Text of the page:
Tawny Nurse Shark. Photo by Ian Hollick.

The surfing at the edge of the reef proved to be exciting for all. You could catch a set of waves and surf three times over!

We landed back at Ned’s camp for a late lunch and everyone went back to the cabins apart from Paul, Jo, Ian and Jacki who went to the observation hide to view the birds in the mangrove lagoon (so different to the ocean just next door).

Later on, Paul, Jo and Margaret went up to the Lighthouse to see a spectacular sunset over the water.

What a special day.


Sunset from the Lighthouse. Photo by Jo Foley.

Tuesday was going to be hard to beat, so we tried something totally different on Wednesday and drove down to the Yardie Creek itself, a water gorge, apparently about 14 kms long but much shorter for paddling access.


Paddling up Yardie Creek. Photo by Ian Hollick.

We paddled up as far as we could go checking out the rock wallabies emerging from caves above us. The contrast in colours was amazing with the blue water and sky, bright red rock soaring up and green bushes.


Rock Wallabies emerging in the morning sun. Photo by Ian Hollick.

We ventured back to Sandy Bay either by boat or car and then drove on to Turquoise Bay for some snorkelling. Turquoise Bay has a strange phenomenon of a ‘drift’ which sends the snorkeler along the beach without any effort of swimming. This means you can just watch the fish as you go by. And there were plenty of fish of different colours, blue, green, yellow and even pink.

Margaret demonstrated her snorkelling skills, frequently diving down to get a closer look at the fish that we pointed out to her!

Paul continued by boat from Sandy Bay back to Turquoise Bay rather than driving and had an exhilarating paddle.

Thursday was our ‘dry’ day which we spent in search of the tourist sites. We drove up Charles Knife Gorge with amazing views across the ocean.


Paul at Charles Knife Gorge. Photo by Jo Foley.
Charles Knife Gorge. Photo by Ian Hollick.

Jacki and Ian were privileged with the sight of a whale breaching over and over outside the Exmouth Marina. A local said it was the first whale he’d seen this season. What a treat!

A few of us checked out the SS ‘Mildura’ wreck, a 1907 cattle ship wreck visible from the shore and the renowned Surfers Beach.


SS ‘Mildura wreck. Photo by Ian Hollick.

Thursday night was our last night together as Jacki and Ian left a day early to return home via Carnarvon.

So, Friday’s report comes from Jo.

We woke up to another day in paradise. With Jacki and Ian’s departure yesterday there were now 6 of us. Over breakfast we discussed our options for our last day’s paddle. Wolfgang and Paul were keen to do some rolling practice before getting back to chilly Perth and the rest of us were keen to do one last paddle. In the end we decided to paddle north from Lakeside to Ned’s Camp and return, as we had not paddled that section. The plan was to then do some snorkelling at Lakeside and rolling.

When we got to Lakeside it was super windy – about 20 knots ESE so we hugged the coast as much as possible which was at times difficult due to it being low tide. When we got to the bay that held Ned’s Camp the wind was howling and seemed to be more north easterly and the water very shallow so we decided to head back with the wind at our backs to a lovely bay which was sheltered by a glistening white sand dune. We had an early lunch break which included a little sand in our food (crunch, crunch). We had an amazing view of many shades of blue ocean against a marvellous blue sky. Paul and Wolfgang treated us to a rolling display. On the way back we encountered 2 dolphins –which were the first of the trip. We also had schools of trevally and gardies leaping out of the water (I wonder what was chasing them?!?!).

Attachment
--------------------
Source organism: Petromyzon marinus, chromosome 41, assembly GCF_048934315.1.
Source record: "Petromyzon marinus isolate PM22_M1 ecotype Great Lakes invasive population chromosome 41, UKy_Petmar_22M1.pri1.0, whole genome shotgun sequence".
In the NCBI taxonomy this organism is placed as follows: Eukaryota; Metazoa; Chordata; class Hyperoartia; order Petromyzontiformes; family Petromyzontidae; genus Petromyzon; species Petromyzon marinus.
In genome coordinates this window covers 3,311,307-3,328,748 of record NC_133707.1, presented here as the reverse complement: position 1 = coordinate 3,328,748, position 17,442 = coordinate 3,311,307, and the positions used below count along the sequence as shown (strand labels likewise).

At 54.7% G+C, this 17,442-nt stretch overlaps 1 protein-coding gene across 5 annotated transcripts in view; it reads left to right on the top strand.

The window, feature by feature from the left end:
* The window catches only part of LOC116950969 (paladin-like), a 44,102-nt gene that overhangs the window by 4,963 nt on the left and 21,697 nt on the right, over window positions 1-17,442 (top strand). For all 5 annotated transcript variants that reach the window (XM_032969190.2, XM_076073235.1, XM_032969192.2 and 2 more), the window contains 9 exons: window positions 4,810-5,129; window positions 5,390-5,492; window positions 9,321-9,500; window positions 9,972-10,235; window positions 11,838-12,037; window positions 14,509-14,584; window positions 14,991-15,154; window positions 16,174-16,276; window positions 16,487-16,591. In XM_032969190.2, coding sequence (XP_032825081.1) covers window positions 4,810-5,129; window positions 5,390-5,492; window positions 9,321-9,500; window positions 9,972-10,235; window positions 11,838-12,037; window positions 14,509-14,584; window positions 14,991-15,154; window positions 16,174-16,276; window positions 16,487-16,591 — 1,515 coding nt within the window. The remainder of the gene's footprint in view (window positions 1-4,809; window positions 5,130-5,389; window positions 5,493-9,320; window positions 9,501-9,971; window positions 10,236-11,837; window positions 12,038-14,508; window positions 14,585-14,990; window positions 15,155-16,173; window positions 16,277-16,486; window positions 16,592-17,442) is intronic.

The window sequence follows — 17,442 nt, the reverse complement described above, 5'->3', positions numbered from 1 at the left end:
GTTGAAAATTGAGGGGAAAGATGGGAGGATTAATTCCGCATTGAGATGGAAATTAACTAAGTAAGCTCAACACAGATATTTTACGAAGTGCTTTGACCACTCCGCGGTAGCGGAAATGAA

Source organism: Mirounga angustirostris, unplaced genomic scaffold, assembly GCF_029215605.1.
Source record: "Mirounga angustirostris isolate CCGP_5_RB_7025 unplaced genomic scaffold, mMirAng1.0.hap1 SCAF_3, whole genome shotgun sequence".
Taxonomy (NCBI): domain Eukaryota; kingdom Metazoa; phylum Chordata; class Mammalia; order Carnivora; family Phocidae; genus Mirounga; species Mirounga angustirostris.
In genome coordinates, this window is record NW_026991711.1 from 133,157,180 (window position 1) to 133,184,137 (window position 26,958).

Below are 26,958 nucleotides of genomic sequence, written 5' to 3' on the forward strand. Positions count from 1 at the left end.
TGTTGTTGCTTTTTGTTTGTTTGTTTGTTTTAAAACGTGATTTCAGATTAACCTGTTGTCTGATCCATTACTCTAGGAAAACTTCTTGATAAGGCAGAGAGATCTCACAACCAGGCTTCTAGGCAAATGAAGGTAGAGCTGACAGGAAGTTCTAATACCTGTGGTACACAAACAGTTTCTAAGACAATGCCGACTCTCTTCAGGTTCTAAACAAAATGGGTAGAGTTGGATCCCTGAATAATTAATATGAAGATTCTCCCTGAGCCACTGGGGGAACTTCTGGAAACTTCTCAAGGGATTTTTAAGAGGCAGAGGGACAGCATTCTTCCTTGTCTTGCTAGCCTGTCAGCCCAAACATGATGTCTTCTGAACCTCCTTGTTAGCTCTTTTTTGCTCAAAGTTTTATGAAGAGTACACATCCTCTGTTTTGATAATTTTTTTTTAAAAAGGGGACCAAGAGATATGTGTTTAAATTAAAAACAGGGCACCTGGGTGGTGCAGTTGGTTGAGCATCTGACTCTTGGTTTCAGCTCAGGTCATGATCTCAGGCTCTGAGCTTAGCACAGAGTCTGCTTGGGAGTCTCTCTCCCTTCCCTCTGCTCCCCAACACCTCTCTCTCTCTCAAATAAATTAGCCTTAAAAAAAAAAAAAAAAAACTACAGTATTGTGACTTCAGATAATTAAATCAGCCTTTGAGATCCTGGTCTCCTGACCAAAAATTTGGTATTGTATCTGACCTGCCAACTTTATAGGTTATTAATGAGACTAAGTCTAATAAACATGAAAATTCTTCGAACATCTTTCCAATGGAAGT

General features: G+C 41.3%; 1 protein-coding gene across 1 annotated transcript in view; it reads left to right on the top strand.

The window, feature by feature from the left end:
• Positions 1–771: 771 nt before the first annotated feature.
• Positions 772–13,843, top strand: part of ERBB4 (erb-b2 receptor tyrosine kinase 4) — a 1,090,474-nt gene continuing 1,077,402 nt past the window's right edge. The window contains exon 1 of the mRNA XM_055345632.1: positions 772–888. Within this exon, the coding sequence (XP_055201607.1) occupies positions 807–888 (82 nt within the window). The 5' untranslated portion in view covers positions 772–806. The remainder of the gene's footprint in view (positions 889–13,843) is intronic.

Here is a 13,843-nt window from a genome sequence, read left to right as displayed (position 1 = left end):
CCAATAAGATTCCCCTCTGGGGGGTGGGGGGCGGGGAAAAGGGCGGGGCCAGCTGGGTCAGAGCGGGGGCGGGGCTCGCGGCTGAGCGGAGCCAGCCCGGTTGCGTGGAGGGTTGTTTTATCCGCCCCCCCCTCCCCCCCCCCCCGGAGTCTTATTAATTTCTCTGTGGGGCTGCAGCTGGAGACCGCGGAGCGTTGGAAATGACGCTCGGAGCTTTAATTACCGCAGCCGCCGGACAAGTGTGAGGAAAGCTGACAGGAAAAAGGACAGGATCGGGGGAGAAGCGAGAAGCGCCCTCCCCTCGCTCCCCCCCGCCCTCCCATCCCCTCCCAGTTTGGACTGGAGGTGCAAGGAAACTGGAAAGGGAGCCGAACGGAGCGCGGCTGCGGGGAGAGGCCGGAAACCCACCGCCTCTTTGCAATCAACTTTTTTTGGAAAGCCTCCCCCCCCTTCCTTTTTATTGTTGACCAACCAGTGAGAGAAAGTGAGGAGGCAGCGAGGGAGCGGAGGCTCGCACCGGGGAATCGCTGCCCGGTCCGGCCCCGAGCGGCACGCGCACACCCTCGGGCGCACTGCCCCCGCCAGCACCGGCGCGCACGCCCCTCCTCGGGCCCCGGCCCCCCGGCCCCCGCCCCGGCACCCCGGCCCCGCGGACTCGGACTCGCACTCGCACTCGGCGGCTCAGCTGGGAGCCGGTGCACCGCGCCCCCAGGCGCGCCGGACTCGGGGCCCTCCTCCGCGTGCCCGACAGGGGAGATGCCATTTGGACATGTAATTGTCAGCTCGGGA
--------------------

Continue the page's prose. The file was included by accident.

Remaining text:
When we arrived back at Lakeside the wind had dropped and it was slack tide, so the perfect time to go snorkelling at a brilliant spot 500m south of the carpark called lakeside bombies. We got our gear and paddled down. The snorkel was like swimming in an aquarium. With numerous bombies of massive coral we encountered many colourful and beautifully patterned fish of all sizes from tiny blue to damselfish to a huge groper hiding in a hole in the rocks. Margaret and I snorkelled further out and came across 2 massive rays that seemed to be about 3metres in length lying on the sandy bottom. One of them, you could only see its outline as it was covered in sand. The other was eyeballing us and we snorkelled above.  Paul and Wolfgang opted to do some more rolling practice.
It was another balmy evening and we enjoyed a last night similar to most of the others, with a bbq out on the verandah and a few wines with great friends.

The next day we set off for our 2 day journey back to Perth – Barry and Chris stopping at Carnarvon for the night and the rest of us stopped at the Old Northampton Convent for a cheap night’s rest ($20 each).

And so we come to the end of this trip report.

Thank you so much to Paul and Jo for organising such a fantastic experience to be remembered.

Also, thank you for all the photos, in particular to Ian for so many of them, and a big thank you to the whole group, you guys, for good company in the presence of great friends. We had so much fun in a spectacular and memorable place.

It was truly special.